The American Historical Association ( AHA ) 's Committee on LGBT History continued its conference programming Jan. 7 with a panel discussion on the relationship between identity and LGBT-related healthcare.
Judith Houck ( University of Wisconsin-Madison ) kicked things off with a look back at Lyon-Martin's complicated history. Founded in San Francisco in 1979 "by lesbians, for lesbians," and named after Phyllis Lyon and Del Martin, feminists and well-known lesbian-rights activists, the famed healthcare clinic was originally designed to cater solely to needs of queer women. But as cultural dynamics shifted and the AIDS epidemic hit, Lyon-Martin's clientele changed dramatically.
"By donating their time and money to the clinic, lesbians believed they were taking care of their own," Houck said. "As AIDS hit, however, a new set of women desperately needed affordable and culturally sensitive healthcare. Many people associated with Lyon-Martin eagerly shifted their focus … . Others, however, resented and resisted the turn away from lesbian services."
Fairly rapidly, Lyon-Martin moved from serving predominantly white lesbians to splitting its attention with lower-income, straight women of color. Many traditional donors felt isolated, and fundraising suffered.
"They did not embrace HIV/AIDS treatment as their own cause," Houck said. "Women who had thought they'd built [ a space ] for their own community found 12 years a later a facility they no longer felt connected to or responsible for."
Ironically enough, that very shift helped Lyon-Martin expand its operations. HIV grants paid for the clinic's first full-time doctor, and today, HIV/AIDS and homelessness grants account for half the organization's budget.
The question of identity continues to be problematic for Lyon-Martin, which has faced possible closure several times. But for one reason or another, Houck said, the queer community continually mobilizes to keep the clinic, now known as Lyon-Martin Health Services, afloat.
While identity politics have been a source of strife for Lyon-Martin in San Francisco, they helped bring together Chicago's Howard Brown Health Center in the 1970s.
Catherine Batza from the University of Illinois at Chicago presented a paper titled "'I Want You for a Free VD Test': Making Sexual Health Part of Gay Identity in Chicago, 1974-81." Batza illustrated how identity served as a catalyst for positive sexual health practices among Chicago's LGBT community.
In 1973, then-medical student David Ostrow founded the Gay Medical Students Group as a response to the largely insensitive, overcrowded and incompetent care people were often subjected to in clinics. Ostrow realized many LGBT Chicagoans weren't visiting clinics, so he brought clinical care to the community.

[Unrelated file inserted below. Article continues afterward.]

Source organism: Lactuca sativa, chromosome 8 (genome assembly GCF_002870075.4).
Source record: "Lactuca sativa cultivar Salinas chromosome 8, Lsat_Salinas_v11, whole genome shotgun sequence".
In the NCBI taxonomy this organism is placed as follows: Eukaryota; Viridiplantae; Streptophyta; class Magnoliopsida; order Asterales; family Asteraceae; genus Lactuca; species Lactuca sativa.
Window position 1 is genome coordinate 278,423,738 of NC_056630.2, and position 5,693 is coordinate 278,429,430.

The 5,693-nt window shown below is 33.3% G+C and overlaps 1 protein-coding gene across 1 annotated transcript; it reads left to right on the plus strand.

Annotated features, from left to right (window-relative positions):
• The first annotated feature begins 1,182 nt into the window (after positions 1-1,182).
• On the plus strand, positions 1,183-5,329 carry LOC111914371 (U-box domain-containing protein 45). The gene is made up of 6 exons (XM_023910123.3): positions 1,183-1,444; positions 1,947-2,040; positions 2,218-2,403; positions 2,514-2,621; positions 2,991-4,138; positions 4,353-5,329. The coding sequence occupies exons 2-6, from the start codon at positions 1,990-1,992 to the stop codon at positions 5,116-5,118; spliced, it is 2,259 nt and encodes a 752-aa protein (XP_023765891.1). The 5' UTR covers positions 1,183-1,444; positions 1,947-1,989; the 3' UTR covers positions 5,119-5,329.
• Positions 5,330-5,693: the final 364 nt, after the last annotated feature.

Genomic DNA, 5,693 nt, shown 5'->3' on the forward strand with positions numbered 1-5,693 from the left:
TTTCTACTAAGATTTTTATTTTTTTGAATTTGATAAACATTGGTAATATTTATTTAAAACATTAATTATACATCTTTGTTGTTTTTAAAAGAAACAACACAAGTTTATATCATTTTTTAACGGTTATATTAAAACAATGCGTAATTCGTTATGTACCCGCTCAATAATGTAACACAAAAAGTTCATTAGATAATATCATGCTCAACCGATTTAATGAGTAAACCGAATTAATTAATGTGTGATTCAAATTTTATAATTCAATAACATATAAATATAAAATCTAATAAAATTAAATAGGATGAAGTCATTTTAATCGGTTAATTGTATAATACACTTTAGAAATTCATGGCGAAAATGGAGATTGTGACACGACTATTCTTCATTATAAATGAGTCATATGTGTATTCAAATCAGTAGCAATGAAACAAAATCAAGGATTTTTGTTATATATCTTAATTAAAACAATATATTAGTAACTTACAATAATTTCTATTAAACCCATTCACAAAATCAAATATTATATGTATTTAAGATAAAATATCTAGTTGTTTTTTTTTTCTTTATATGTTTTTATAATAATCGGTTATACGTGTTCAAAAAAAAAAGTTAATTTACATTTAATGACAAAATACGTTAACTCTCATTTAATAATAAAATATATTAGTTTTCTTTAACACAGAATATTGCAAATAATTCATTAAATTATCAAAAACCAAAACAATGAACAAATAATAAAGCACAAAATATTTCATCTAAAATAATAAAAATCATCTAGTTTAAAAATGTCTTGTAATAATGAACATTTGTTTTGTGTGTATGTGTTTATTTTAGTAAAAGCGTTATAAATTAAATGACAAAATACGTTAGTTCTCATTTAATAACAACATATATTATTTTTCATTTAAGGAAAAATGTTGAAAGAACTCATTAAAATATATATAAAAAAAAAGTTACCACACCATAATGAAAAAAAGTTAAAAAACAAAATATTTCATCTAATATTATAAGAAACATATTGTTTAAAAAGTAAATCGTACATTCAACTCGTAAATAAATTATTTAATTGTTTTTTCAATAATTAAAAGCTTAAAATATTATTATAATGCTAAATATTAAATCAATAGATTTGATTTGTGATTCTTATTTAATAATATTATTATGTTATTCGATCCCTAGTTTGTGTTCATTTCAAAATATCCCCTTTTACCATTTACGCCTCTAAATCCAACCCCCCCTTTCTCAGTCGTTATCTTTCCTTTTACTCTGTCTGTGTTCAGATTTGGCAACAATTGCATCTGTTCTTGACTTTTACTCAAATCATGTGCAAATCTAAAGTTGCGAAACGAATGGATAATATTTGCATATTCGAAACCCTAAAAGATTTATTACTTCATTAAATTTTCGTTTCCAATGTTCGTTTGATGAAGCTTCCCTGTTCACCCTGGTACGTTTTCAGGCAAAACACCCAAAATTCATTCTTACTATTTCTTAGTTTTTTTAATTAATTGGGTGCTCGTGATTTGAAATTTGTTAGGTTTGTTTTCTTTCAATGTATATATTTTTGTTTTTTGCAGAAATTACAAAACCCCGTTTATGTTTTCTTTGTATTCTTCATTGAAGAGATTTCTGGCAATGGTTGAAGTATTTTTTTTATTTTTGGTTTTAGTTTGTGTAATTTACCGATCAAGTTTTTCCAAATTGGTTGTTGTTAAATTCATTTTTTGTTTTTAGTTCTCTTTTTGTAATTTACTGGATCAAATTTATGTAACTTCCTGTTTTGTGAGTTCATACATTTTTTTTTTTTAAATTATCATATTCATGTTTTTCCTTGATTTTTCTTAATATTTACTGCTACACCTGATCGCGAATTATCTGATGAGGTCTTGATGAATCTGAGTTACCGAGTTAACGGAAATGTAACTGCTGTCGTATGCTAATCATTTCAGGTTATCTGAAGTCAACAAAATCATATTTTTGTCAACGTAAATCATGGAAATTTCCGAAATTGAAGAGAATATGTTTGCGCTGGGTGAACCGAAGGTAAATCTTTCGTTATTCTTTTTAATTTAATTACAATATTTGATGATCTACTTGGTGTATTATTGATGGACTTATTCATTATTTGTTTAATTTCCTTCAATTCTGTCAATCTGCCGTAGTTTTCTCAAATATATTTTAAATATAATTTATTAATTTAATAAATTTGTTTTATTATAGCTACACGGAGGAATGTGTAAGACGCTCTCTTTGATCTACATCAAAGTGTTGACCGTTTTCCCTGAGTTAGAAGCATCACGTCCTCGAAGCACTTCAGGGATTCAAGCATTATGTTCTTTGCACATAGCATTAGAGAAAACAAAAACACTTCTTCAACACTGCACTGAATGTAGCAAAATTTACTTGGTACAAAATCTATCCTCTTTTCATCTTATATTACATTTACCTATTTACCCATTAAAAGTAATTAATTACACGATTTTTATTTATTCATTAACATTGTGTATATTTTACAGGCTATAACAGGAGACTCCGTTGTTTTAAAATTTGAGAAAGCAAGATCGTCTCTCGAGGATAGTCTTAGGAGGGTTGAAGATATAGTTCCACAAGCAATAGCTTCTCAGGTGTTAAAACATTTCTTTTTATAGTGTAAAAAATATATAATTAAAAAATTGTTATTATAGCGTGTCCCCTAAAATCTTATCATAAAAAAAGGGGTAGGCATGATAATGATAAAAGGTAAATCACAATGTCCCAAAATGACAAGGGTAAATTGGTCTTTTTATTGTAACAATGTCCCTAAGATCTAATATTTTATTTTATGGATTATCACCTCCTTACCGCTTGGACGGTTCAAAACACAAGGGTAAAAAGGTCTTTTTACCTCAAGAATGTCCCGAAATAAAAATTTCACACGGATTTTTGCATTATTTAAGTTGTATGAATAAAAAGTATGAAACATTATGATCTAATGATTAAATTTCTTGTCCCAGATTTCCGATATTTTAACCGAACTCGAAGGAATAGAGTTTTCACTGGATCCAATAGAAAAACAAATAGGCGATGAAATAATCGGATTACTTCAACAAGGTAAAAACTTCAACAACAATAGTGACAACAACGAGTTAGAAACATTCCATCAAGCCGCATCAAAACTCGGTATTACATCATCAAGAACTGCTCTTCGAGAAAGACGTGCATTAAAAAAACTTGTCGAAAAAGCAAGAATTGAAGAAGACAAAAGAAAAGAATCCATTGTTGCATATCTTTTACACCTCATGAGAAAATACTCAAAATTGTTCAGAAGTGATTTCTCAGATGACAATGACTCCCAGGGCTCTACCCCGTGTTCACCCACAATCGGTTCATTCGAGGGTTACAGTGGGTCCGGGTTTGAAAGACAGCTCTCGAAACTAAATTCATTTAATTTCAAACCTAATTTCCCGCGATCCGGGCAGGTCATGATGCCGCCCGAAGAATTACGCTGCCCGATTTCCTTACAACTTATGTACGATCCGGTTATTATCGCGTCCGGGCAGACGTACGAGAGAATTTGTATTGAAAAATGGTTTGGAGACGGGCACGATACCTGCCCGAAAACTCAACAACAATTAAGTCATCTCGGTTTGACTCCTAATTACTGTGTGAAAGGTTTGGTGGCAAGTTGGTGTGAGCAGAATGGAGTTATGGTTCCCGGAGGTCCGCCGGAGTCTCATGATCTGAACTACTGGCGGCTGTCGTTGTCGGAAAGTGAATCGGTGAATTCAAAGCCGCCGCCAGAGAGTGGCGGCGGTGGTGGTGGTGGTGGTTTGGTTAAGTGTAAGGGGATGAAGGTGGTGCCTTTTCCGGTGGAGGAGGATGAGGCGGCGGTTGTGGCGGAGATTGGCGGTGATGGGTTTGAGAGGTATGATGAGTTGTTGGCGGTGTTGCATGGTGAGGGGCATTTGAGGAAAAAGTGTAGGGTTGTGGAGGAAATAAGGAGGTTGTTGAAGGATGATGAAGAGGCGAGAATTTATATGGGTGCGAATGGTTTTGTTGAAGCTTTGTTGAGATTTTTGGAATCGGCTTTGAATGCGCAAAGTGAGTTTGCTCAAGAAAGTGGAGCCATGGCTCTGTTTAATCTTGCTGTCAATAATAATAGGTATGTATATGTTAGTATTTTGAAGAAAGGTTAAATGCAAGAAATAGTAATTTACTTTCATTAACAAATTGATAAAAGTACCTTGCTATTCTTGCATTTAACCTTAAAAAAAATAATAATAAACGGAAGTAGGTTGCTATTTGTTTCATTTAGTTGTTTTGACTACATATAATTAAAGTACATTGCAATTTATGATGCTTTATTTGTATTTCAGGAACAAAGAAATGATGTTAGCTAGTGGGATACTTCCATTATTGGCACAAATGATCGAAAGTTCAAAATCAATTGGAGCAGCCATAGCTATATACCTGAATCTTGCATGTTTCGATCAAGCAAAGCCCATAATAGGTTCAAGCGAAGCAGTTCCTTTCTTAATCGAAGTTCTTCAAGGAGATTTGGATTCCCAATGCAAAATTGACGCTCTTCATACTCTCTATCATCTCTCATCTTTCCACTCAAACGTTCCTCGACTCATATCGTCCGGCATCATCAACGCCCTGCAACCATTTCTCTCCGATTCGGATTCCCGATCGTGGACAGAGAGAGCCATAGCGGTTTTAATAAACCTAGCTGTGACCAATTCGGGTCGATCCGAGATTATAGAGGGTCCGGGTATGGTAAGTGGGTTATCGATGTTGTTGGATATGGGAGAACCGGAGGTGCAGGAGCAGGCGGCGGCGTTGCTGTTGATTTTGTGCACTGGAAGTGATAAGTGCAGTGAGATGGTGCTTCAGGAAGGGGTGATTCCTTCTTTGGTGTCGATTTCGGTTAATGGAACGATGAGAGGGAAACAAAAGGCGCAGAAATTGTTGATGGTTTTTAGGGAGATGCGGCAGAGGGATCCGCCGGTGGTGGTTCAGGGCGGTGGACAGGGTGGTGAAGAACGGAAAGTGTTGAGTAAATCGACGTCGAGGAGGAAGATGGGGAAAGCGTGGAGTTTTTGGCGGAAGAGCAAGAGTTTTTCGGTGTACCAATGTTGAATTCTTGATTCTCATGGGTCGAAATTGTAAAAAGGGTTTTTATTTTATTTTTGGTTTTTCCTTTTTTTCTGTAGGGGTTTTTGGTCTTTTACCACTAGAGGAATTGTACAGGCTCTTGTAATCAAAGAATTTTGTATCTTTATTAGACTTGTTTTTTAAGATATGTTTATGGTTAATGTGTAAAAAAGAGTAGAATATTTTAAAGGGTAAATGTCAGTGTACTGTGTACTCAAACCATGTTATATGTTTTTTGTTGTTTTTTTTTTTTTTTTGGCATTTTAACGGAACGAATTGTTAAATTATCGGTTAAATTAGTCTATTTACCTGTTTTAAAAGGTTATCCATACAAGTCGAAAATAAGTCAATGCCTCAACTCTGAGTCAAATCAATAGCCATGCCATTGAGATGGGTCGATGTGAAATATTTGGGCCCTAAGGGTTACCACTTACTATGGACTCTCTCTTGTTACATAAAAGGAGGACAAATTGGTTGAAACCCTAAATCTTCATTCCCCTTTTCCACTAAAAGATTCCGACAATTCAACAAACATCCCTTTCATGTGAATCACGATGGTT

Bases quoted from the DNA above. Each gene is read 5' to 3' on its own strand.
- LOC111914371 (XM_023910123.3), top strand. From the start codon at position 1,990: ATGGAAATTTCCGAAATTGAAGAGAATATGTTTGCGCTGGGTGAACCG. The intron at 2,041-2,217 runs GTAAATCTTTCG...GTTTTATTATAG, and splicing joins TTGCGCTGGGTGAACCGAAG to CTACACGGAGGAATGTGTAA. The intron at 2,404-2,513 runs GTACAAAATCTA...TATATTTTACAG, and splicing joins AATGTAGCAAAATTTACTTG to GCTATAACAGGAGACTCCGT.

With the help of social services organization Gay Horizons, the fledgling group provided HIV testing and other medical services in a local coffee shop. Ostrow and his team also partnered with local bars and bathhouses to disseminate information and provide testing.
"Howard Brown Memorial Clinic's interest in outreach contributed to the bars and baths of Chicago becoming visible, if somewhat improbable, venues for gay sexual health in the 1970s," Batza said.
Howard Brown soon started a 'VD van' that traveled to LGBT hot spots and offered free testing. But on its first run, only four people agreed to be tested.
"The lackluster turnout reflected the distrust that the gay community had for mainstream medicine based on decades of persecution and mistreatment," Batza said.
Realizing that looking like mainstream medical providers would continue to be a detriment, Howard Brown hired popular local drag queen Wanda Lust as a spokesperson. Armed with campy humor and an Uncle Sam-inspired "I Want You … for a Free VD Test" poster, Wanda Lust enticed record numbers of people to the van.
"She really symbolizes gay liberation," Batza said. "There is no shame here: I am out here doing what I'm doing, having a great time … . It's a fun thing. We're all going to acknowledge that this is a problem within our community."
As participation increased, VD rates in the city dropped, illustrating how effective a tool identity can be in addressing medical issues.
John Goins from the University of Houston also presented his paper "Politiking the Gay Cancer: Electoral Intransigence and the AIDS Response in Houston." Goins detailed gay activism in Houston during Louie Welch's reign as mayor. Welch famously suggested that one way to curb the AIDS epidemic would be to "shoot the queers."
Leisa Meyer from the College of William and Mary emceed the panel and presented commentary. Houck's paper was titled "Treating Men at a Lesbian Clinic: Identity Politics, Feminist Organizing, and Health Care Provision, 1979 to the Present."
The 126th meeting of the American Historical Conference convened Jan. 5-8 in the Chicago Marriott Downtown, 540 N. Michigan Ave.
This story is part of the Local Reporting Initiative, supported in part by The Chicago Community Trust.